Traditional Acupuncture is a form of ancient Chinese medicine which goes back nearly two thousand years, and has been used to treat a variety of illness and medical conditions. More recently, western medical acupuncture has also been widely used and accepted all over the world, including in the NHS. It is also used by many of the world’s greatest athletes, sports people, and celebrities to treat musculoskeletal conditions and relieve pain.
Traditional acupuncture is based on the belief that an energy, or "life force", flows through the body in channels called meridians. This energy is known as Qi (pronounced "chee"). Practitioners who follow traditional beliefs about acupuncture believe that when Qi does not flow freely through the body, this can cause illness or injury. By inserting very fine sterile needles into channels that have become blocked, the acupuncturist stimulates the body's healing response and thereby helps to restore its natural balance. Different combinations of points are used to treat different conditions. Acupuncture is used to treat a wide range of conditions / health problems; the overall aim is to restore the body's equilibrium. Patients often notice an improved sense of well-being after treatment.
How does it work?
Western medical acupuncture is more commonly used in the treatment of injuries after a proper medical diagnosis. It is based on scientific evidence that shows the treatment can stimulate nerves under the skin and in muscle tissue. A possible scientific explanation for how acupuncture works is that the insertion of needles stimulates deep sensory nerves in the body that causes a release of pain-relieving substances, such as endorphins. These substances, once released in the body, can help with pain relief and assist healing. Acupuncture is also believed to increase blood flow into the area being treated and a fresh blood supply is important for tissue repair.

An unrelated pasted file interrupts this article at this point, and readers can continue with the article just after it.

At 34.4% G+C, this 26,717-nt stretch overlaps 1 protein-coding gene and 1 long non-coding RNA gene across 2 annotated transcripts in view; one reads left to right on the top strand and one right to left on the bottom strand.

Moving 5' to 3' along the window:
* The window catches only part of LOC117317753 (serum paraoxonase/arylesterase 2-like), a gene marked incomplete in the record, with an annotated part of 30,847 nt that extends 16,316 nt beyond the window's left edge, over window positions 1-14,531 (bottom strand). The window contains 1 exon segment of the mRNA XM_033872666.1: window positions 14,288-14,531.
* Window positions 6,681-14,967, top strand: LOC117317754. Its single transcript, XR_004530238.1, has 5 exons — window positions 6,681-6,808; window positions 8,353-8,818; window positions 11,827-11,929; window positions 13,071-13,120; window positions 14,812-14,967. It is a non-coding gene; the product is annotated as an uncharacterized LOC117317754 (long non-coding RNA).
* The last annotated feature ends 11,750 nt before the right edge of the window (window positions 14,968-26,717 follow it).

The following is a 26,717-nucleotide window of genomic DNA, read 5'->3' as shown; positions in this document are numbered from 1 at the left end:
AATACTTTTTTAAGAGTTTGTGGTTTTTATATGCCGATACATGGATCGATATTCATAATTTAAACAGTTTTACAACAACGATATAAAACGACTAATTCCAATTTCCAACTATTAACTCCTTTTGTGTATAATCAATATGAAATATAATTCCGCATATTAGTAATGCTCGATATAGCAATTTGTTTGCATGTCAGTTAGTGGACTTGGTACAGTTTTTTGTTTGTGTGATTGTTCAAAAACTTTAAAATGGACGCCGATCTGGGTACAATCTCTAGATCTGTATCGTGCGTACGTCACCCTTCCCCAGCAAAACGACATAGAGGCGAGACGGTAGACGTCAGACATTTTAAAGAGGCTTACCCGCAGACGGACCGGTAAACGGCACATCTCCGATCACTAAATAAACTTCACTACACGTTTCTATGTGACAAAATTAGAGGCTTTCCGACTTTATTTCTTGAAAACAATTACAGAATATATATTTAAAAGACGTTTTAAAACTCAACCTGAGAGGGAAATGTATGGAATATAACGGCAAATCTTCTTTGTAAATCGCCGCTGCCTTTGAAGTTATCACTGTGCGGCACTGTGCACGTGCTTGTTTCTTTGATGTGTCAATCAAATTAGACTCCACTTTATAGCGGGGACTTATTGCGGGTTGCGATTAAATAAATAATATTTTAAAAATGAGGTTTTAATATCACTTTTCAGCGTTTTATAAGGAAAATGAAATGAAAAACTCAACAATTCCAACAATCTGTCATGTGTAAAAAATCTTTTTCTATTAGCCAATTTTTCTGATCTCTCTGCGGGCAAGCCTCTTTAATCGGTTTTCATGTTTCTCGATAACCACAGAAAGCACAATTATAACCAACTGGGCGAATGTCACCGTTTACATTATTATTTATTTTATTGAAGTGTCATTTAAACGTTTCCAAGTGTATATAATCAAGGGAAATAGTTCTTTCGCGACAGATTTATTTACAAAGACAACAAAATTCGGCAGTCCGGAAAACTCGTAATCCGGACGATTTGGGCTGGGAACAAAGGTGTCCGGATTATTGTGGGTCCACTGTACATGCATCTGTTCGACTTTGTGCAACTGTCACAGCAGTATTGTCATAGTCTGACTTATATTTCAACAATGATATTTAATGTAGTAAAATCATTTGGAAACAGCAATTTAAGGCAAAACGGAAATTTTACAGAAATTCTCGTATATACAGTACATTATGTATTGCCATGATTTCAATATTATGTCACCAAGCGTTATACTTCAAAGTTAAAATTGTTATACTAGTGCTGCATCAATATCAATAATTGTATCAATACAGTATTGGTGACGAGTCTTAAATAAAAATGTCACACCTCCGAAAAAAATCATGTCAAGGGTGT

What is it used for?
Some evidence has found acupuncture may have a beneficial effect on the following conditions:
- Lower back pain
- Tension-type headaches
- Migraines / headaches
- Neck Pain
- Irritable bowel syndrome (IBS)
- Post-operative pain
- Joint Pain
However, because of disagreements over the way acupuncture trials should be carried out and over what their results mean, the existence of some positive evidence does not mean acupuncture definitely works for these conditions.
Does it work?
All health professionals have a duty of care, ethically, morally and professionally to provide only safe and effective treatments. Therefore, like all forms of medical treatment, the chosen pathway(s) should be justified and based on clinical research evidence. A growing body of evidence-based research in the support of acupuncture is available on The British Acupuncture Council website under 'evidence-based clinical research' .
Currently, the National Institute for Health and Care Excellence (NICE) only recommends considering acupuncture as a treatment option for chronic lower back pain, neck pain, chronic tension head aches and migraines. NICE makes these recommendations on the basis of scientific evidence.
The World Health Organization (WHO) recommends acupuncture as an effective treatment for over forty medical problems, including allergies, respiratory conditions, gastrointestinal disorders, gynecological problems, nervous conditions, and disorders of the eyes, nose and throat, and childhood illnesses, among others. Find out more about the evidence for and against acupuncture
Everybody responds differently to acupuncture, with some having great results and others feeling little difference. NJD Sports Injury Centre use safe, effective Acupuncture to reduce pain and to treat many musculo-skeletal conditions including sports injuries. We often combine Acupuncture with other forms of treatments to provide a more comprehensive multi factorial approach.